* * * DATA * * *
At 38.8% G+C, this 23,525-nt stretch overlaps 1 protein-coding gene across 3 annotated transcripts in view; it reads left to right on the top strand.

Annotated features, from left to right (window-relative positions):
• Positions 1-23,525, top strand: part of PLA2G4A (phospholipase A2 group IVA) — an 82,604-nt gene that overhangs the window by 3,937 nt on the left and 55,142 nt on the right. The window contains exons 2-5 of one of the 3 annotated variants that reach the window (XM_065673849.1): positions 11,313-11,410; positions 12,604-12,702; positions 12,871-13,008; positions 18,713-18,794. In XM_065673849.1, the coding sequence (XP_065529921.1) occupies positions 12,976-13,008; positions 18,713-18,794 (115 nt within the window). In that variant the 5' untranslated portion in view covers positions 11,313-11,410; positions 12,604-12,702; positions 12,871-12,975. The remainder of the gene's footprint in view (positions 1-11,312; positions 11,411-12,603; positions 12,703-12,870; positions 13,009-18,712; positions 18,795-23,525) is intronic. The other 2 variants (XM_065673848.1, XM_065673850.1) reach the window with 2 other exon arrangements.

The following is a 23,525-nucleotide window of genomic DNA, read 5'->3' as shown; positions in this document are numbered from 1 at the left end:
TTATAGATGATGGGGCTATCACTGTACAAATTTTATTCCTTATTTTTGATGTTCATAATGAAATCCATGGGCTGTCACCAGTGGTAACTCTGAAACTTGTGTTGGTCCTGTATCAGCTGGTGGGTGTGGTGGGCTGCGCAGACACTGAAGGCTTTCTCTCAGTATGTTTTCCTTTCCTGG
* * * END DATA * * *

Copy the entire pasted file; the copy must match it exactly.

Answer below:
At 38.8% G+C, this 23,525-nt stretch overlaps 1 protein-coding gene across 3 annotated transcripts in view; it reads left to right on the top strand.

Annotated features, from left to right (window-relative positions):
• Positions 1-23,525, top strand: part of PLA2G4A (phospholipase A2 group IVA) — an 82,604-nt gene that overhangs the window by 3,937 nt on the left and 55,142 nt on the right. The window contains exons 2-5 of one of the 3 annotated variants that reach the window (XM_065673849.1): positions 11,313-11,410; positions 12,604-12,702; positions 12,871-13,008; positions 18,713-18,794. In XM_065673849.1, the coding sequence (XP_065529921.1) occupies positions 12,976-13,008; positions 18,713-18,794 (115 nt within the window). In that variant the 5' untranslated portion in view covers positions 11,313-11,410; positions 12,604-12,702; positions 12,871-12,975. The remainder of the gene's footprint in view (positions 1-11,312; positions 11,411-12,603; positions 12,703-12,870; positions 13,009-18,712; positions 18,795-23,525) is intronic. The other 2 variants (XM_065673848.1, XM_065673850.1) reach the window with 2 other exon arrangements.

The following is a 23,525-nucleotide window of genomic DNA, read 5'->3' as shown; positions in this document are numbered from 1 at the left end:
TTATAGATGATGGGGCTATCACTGTACAAATTTTATTCCTTATTTTTGATGTTCATAATGAAATCCATGGGCTGTCACCAGTGGTAACTCTGAAACTTGTGTTGGTCCTGTATCAGCTGGTGGGTGTGGTGGGCTGCGCAGACACTGAAGGCTTTCTCTCAGTATGTTTTCCTTTCCTGG